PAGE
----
Trump’s October surprise: A vaccine, but the pandemic will go on for years

Guest Writer

No one ever wants to hear bad news and most sane people don’t want to be the teller of bad news.

Fortunately for President Donald Trump, this is not a problem that he’s ever had. He wants to own and sell the good news.

In the course of working for The New York Daily News and The New York Times I had the pleasure of meeting and talking to him half a dozen times. I didn’t expect to like him. Everything I had heard about him or seen on television, told me he was loud and boisterous, a braggadocio. Not my style.

The first time I walked into his Fifth Avenue office, he was charming, a little kid, eager to please. He wanted to show me models of his 281-foot super yacht Princess, his private plane, his airline company.

I thought of the scene in The Great Gatsby where Jay pulls out all his expensive silk shirts and throws them on the table in a many-colored disarray to impress Daisy.

He put his arm around me and told me I was “great”, that “ we are going to be great friends.”

And by the end, I was won over. I realised that he was the ultimate salesman. He was born to be that way. His Tower, the tallest. His plane, the fastest. His yacht, the greatest. His hotel, the most luxurious.

Nothing you could say could slow him down.

To my great surprise, I liked him and appreciated him. I realised that his strength lay in projecting the feeling that everything was going to be fabulous. And to his credit, this mentality, with few exceptions, has served him well throughout his real estate career and in politics.

In December 2015, early in the primary season when no one gave him a chance, I even predicted in Huffington Post that he might be elected President:

“Trump is going all-in on the bet that there will be major terrorism attacks between now and the first primaries. He feels he can keep his no-nothing 30% Republican base and capture the nomination with early wins and then he will see. It is a clever strategy. Don’t discount his chances.”

So now comes the pandemic of 2020. From the beginning, Trump again was the ultimate optimist.

“There are only a few cases.”

“It will be over by Memorial Day.”

“We have done the most tests of anybody in the world.”

The truth is immaterial. He wants to rally the country and thinks if he repeats untruths, lies and deceptions enough, the pandemic will just go away. His latest tall order: a vaccine by Election Day, in November, or by the end of the year.

Utter nonsense.

By the end of October he will inevitably trot out a vaccine and declare Total Victory.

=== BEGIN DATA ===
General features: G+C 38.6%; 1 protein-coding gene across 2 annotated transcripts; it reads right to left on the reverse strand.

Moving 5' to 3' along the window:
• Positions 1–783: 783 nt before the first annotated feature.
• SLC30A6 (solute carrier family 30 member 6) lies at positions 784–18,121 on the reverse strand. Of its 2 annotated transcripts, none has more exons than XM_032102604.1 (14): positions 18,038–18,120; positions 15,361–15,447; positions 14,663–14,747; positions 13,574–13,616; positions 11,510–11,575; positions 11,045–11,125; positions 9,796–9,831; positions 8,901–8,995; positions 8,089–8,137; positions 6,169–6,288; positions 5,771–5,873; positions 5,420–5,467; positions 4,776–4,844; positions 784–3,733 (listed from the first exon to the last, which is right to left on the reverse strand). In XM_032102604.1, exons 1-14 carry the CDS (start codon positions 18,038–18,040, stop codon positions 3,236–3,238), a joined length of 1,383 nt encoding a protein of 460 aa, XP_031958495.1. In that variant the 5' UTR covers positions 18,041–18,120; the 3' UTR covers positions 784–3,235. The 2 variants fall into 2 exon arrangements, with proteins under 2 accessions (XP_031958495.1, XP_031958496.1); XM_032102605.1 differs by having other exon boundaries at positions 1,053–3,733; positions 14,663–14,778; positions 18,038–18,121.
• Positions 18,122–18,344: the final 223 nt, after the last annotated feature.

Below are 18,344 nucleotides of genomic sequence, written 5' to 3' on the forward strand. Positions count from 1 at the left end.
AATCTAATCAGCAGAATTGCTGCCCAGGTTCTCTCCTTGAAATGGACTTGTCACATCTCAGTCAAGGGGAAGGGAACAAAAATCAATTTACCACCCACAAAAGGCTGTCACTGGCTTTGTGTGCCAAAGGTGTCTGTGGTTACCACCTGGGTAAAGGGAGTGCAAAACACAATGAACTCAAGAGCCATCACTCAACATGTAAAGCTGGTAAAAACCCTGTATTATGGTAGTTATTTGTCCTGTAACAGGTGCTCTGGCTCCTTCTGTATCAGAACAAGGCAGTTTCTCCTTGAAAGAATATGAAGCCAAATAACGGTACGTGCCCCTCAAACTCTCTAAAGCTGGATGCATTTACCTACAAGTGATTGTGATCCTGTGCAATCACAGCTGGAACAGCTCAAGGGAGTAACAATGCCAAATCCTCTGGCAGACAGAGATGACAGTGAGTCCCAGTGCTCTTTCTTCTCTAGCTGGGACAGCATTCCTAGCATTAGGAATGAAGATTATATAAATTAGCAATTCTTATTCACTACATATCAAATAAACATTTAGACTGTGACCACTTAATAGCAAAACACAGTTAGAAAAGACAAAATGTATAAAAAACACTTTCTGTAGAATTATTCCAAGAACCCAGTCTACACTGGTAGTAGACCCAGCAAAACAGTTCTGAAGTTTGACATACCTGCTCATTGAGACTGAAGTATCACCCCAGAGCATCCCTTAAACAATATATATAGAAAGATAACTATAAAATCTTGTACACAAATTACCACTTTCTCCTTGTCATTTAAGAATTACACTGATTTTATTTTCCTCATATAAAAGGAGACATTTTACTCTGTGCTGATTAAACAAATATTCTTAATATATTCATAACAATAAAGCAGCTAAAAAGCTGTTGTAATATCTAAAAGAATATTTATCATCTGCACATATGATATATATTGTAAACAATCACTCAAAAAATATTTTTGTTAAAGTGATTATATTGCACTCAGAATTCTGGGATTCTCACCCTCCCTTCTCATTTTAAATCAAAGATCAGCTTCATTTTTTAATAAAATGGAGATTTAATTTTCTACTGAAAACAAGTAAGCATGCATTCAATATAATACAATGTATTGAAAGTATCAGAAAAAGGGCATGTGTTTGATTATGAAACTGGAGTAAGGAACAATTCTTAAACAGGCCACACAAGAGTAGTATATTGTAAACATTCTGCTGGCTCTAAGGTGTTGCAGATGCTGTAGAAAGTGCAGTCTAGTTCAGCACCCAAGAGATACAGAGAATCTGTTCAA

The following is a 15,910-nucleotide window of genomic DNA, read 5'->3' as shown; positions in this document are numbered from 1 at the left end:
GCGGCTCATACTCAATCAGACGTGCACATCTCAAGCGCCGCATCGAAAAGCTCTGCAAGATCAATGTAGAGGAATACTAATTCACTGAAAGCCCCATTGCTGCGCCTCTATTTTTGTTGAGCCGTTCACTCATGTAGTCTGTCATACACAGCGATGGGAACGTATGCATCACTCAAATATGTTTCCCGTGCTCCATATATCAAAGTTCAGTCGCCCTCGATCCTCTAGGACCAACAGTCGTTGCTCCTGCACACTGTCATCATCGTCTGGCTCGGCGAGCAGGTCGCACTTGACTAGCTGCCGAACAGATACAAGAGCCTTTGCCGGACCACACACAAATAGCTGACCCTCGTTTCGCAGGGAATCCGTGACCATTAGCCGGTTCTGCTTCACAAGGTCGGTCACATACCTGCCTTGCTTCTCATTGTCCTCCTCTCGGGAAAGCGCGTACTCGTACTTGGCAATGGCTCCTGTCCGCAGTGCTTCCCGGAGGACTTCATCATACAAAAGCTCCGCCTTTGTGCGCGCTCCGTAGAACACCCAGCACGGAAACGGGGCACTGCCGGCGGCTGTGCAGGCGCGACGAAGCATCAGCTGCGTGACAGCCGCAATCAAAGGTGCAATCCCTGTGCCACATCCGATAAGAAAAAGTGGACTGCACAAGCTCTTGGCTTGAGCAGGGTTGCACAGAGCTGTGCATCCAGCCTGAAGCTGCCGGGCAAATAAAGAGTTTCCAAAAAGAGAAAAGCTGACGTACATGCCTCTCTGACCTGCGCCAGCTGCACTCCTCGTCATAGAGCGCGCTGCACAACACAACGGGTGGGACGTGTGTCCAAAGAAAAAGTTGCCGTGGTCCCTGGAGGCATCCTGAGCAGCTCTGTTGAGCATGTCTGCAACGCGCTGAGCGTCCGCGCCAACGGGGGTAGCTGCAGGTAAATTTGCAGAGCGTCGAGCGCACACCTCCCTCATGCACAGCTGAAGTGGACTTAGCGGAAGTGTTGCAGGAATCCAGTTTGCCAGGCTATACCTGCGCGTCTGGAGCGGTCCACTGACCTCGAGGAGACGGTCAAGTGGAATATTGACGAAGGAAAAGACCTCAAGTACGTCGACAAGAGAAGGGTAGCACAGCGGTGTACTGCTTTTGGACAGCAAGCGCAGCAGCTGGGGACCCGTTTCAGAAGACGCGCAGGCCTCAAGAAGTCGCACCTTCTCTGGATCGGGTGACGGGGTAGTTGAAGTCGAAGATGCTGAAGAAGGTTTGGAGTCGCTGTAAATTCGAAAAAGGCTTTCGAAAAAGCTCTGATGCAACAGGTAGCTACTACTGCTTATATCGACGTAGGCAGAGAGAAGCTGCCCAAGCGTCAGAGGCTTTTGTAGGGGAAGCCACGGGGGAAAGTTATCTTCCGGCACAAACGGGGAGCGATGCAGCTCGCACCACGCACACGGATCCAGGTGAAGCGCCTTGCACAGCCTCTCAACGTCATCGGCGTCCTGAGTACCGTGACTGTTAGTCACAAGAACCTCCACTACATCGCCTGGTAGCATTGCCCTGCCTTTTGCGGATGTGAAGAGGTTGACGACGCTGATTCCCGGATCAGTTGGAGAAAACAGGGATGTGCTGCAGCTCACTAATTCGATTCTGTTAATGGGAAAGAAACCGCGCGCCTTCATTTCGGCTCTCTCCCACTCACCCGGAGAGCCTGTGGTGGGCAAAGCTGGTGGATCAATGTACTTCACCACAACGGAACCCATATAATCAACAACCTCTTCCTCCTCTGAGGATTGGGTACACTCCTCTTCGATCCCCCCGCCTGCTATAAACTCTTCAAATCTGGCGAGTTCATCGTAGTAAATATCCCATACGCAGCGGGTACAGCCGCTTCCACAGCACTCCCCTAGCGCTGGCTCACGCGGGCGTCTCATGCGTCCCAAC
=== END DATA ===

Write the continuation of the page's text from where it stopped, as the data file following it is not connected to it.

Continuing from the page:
War won. End of story.

But will it work?

There are currently 12 vaccines undergoing late stage trials with several having produced a strong immune response. Good news.

But a growing amount of research shows this immunization may be short-lived. A number of studies have found that the antibodies being produced are not durable and may fade quickly in as short as 28 days.

This disturbing information has led scientists at the University of San Francisco to turn their focus from vaccines to treatments.

“I don’t see a vaccine coming anytime soon,” said Neven Krogan to the San Francisco Chronicle, a molecular biologist and director of UCSF who has partnered with 100 research laboratories. “People do have antibodies, but the antibodies are waning quickly and then there is a good chance that immunity from a vaccine would wane too.”

A Chinese study released on June 18 in the Journal Nature Medicine backs up these findings. In a study of 74 patients, more than 90% exhibited sharp declines in the number of antibodies within two to three months after infection.

Infectious disease scientists around the world were discouraged by these results which would mean that people would be susceptible to the infection year after year, or even month after month.

Research on other kinds of coronavirus infections like SARS and MERS  suggest that although people develop antibodies, the response declines over time and people become susceptible again. Very few vaccines provide lifelong immunity.

Protections from vaccines vary widely, from 0% to 60% for influenza vaccines and 90% or higher for smallpox.

Will the vaccine Trump will trumpet in his October surprise be 30% effective or will it be 80% effective?

Second phase studies, after analysing the year-long results in tens of thousands of patients, tell scientists how long a vaccine will last. This will not be known by November or December or even a couple of years down the line.

At this rate, people may need to be vaccinated every month to achieve complete immunity, which is an unlikely outcome. Francis Collins, director of the National Institutes of Health said that it would be hard to predict whether a Covid-19 vaccine protects for a year after testing for only a few months.

Moreover, some vaccines will work well for some groups but not others, according to Tom Frieden, former director of the CDC. For example, young people may produce a plethora of antibodies while people over 65 won’t produce any.

The pandemic will certainly worsen when winter comes and people huddle indoors, as is the story with the other five coronaviruses out there and the common cold and the flu.

Vaccines never provide perfect protection and probably won’t completely end the pandemic according to Tom Frieden. Many scientists predict that the most likely scenario is that seniors will be threatened with Covid-19 for the rest of their lives, although the infection might wane over time into a weaker form.

For most of us, we will be waiting eagerly to see if this October Surprise will pan out as Trump promises.

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